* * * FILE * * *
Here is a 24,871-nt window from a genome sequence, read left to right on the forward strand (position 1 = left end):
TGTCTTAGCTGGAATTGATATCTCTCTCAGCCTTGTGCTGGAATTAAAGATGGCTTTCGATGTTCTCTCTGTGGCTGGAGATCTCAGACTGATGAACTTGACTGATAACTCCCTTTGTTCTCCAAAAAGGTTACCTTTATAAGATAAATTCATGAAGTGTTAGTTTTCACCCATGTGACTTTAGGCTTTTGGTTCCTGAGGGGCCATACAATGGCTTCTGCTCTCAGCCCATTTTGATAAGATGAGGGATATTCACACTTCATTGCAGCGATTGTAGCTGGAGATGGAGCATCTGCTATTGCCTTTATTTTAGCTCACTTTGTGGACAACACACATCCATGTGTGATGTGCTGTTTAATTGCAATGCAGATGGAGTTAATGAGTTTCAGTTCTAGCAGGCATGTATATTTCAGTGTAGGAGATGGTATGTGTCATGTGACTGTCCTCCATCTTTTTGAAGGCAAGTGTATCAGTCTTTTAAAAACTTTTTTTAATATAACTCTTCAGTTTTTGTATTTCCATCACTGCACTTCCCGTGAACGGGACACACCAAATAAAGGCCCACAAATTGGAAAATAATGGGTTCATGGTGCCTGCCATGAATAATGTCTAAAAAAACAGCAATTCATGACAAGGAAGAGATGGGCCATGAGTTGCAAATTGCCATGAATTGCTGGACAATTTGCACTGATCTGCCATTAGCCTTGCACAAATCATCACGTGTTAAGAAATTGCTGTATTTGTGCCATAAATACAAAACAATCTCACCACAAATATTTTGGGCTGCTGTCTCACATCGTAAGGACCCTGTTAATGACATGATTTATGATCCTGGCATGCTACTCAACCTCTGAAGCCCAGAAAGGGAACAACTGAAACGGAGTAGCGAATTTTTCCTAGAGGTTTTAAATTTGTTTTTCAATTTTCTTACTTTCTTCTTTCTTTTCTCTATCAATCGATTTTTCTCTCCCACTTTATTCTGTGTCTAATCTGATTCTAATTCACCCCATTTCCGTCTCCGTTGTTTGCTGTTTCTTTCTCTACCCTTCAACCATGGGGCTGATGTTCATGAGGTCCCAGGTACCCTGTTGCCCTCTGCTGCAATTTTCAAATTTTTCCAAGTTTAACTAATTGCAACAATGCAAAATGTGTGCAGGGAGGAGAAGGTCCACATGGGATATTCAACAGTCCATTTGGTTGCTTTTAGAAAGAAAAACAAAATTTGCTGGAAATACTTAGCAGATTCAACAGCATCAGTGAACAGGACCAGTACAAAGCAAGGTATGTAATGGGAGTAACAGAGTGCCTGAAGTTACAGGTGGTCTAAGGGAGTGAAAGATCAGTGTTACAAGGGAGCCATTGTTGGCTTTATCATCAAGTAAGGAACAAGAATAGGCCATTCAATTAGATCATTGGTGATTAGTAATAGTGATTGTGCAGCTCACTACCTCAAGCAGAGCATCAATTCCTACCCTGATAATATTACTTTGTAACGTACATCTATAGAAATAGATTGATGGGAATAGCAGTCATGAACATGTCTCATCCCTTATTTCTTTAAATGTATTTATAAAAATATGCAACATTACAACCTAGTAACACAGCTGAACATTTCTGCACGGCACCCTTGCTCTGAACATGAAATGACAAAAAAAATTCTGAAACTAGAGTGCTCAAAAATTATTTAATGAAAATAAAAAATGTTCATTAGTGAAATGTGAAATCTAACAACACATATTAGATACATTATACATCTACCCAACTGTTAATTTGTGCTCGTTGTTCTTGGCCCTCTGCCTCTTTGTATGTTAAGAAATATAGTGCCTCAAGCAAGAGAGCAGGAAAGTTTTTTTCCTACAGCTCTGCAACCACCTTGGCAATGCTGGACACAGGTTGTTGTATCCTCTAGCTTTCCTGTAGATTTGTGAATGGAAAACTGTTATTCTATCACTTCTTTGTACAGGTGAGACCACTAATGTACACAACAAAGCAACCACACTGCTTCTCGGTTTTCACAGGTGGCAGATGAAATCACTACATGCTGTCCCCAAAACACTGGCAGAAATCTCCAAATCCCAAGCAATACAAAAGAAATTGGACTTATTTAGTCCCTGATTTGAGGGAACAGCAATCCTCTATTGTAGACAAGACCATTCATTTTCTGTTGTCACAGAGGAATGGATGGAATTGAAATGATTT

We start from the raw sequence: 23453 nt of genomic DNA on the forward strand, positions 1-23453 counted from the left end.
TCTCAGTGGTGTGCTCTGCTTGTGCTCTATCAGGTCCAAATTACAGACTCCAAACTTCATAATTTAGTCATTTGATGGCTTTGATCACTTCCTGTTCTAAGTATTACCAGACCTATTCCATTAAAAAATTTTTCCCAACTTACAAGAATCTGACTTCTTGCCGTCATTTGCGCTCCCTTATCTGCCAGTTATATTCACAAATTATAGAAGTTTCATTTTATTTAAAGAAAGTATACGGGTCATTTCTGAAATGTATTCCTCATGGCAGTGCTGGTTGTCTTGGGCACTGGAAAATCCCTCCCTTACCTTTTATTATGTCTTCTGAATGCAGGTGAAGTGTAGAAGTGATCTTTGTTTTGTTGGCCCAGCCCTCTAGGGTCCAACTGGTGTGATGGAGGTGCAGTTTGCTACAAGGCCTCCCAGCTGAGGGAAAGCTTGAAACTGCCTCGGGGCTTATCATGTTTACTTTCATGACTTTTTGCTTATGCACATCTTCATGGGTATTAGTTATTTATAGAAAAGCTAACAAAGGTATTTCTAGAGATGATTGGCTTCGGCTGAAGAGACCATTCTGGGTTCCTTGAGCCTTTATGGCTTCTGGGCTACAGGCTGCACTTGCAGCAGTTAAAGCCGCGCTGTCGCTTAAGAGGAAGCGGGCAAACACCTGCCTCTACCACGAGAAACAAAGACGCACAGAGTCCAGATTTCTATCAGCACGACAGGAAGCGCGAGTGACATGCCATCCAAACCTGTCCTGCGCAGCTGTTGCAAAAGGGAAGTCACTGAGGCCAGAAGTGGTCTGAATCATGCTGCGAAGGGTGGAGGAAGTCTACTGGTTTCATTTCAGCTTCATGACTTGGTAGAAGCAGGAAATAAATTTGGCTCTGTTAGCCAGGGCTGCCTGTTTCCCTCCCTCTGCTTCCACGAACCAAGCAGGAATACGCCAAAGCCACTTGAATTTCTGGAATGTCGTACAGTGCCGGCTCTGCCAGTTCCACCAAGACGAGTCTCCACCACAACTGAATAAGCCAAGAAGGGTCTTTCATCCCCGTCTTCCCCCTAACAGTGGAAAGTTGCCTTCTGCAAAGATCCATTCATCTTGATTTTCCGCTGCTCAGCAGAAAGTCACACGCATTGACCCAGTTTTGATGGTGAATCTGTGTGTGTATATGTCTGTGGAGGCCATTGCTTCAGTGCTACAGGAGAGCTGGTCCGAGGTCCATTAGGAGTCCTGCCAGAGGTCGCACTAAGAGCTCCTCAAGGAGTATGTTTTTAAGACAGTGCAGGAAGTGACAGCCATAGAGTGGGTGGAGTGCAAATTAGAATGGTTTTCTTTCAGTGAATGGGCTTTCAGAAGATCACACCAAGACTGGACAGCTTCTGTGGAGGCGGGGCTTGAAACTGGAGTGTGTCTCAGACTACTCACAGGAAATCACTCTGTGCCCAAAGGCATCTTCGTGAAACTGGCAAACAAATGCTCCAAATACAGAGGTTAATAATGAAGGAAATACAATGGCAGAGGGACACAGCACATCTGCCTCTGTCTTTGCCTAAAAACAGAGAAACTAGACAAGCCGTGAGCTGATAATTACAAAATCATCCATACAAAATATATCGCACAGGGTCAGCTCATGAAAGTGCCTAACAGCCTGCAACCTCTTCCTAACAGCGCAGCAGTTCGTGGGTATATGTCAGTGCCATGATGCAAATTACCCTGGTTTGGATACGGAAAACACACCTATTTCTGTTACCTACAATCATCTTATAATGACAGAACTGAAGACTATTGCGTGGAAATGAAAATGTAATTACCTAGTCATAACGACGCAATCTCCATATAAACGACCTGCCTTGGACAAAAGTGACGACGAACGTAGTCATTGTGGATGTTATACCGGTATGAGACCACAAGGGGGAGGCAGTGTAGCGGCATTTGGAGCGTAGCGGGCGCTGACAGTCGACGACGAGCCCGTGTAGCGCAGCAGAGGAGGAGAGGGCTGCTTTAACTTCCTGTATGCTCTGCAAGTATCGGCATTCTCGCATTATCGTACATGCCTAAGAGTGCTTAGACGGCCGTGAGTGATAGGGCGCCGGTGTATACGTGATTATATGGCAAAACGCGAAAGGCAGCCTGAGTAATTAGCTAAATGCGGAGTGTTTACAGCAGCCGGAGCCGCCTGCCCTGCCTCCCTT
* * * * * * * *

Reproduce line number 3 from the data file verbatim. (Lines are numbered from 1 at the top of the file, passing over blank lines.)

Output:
We start from the raw sequence: 23453 nt of genomic DNA on the forward strand, positions 1-23453 counted from the left end.